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Community Colleges as Economic Engines

Terry Calaway, President, Johnson County Community College

Guest blog by Terry Calaway, President, Johnson County Community College

ED NOTE: With 50,000 students a year enrolled in credit and noncredit classes, Johnson County Community College is the state’s largest institution of higher education. JCCC offers a full range of undergraduate credit courses and 50 career and certificate programs that prepare students for employment. JCCC’s noncredit workforce development program is the largest, most comprehensive in the Kansas City area.

Johnson County Community College (JCCC) in Overland Park, Kansas, was fortunate to host Acting Secretary of Commerce Rebecca Blank during her visit to Kansas City July 23. We were honored to show the Acting Secretary the facility on campus we share with BNSF Railway in a model partnership of industry and education, one that demonstrates how community colleges can serve as economic engines for the county.

Because Kansas City is one of the most important freight transportation hubs in the Midwest, BNSF is building a 443-acre intermodal facility in the southern part of Johnson County, Kansas (a Kansas City suburb). The facility will help the region’s economy grow by shifting more freight traffic from the highway to the rails. The increasing demand to move more freight by rail coupled with the number of current rail workers who will be retiring means that freight railroads will hire more than 15,000 employees this year alone.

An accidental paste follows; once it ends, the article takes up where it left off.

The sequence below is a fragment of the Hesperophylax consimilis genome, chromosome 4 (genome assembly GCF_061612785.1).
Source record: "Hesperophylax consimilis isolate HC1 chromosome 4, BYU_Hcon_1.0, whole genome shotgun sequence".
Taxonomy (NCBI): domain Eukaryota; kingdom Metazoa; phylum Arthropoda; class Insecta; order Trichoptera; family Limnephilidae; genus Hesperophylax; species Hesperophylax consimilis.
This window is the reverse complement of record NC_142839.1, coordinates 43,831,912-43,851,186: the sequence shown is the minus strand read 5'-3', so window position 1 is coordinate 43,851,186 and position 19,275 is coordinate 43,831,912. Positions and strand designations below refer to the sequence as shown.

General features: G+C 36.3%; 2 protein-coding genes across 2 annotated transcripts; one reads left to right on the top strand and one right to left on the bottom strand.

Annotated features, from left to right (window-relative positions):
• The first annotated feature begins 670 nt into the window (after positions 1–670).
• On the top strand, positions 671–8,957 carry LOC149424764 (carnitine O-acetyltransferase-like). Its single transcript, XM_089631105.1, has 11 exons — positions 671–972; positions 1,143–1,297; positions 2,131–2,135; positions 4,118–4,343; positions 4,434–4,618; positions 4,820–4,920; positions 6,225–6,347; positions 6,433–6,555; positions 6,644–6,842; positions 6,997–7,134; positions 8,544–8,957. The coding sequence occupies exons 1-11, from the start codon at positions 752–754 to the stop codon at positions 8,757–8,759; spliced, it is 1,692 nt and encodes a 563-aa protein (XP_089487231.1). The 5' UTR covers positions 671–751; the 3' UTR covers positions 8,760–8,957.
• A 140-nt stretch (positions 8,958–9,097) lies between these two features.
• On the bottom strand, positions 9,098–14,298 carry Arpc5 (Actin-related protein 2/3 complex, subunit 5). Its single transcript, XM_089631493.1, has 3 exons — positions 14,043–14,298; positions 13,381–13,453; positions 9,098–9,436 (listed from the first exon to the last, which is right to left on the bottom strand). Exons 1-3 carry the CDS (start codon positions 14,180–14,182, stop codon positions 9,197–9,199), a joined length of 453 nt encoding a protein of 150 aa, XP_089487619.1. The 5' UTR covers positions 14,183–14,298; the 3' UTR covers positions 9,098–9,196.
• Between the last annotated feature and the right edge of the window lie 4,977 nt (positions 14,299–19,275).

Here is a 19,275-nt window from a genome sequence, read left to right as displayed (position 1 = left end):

JCCC is prepared for these changes, thanks to a long and beneficial relationship with BNSF Railway. The college first entered into partnership discussions with BNSF in 1986. The result is the largest railroad training facility in the country, founded on the college campus. Originally intended to train only BNSF employees, the training center over the years has come to serve other railroads as well. As many as 14,000 railroad employees come to JCCC each year for training from the United States and Mexico.

As part of its agreement with BNSF and the city of Overland Park, JCCC built the Industrial Technical Center on campus to house the railway's national training programs and provide additional office and classroom space for the college. The $2.9 million building was financed through city revenue bonds, with the college assuming one-third of the cost of construction and receiving ownership of the building after 10 years. BNSF exercises its option to lease the facilities on a five-year basis. The college initially received nine classrooms, warehouse space and laboratory access in addition to the responsibility for building maintenance. An expansion to the ITC expanded space for both BNSF and JCCC.

In 1993-94, the college and BNSF established the National Academy of Railroad Science (NARS) at JCCC, leading to the first associate-degree programs in railroad operations in the nation. More than 500 students are enrolled each year in credit programs leading to associate of applied science degrees and vocational certificates in railroad electronics, railroad industrial technology and railroad operations.

The economic impact on the community and the city of Overland Park as a result of the partnership between JCCC and BNSF has been about $60 million, created by the thousands of students who come to campus for training and who need to book hotel rooms, take their meals in restaurants and shop at local stores.

We were proud to show Acting Secretary Blank how JCCC serves as an economic engine for Johnson County through its partnerships and activities that reflect the diversity of the county’s economy and the agility of the college to meet a variety of economic needs in fields such as transportation.

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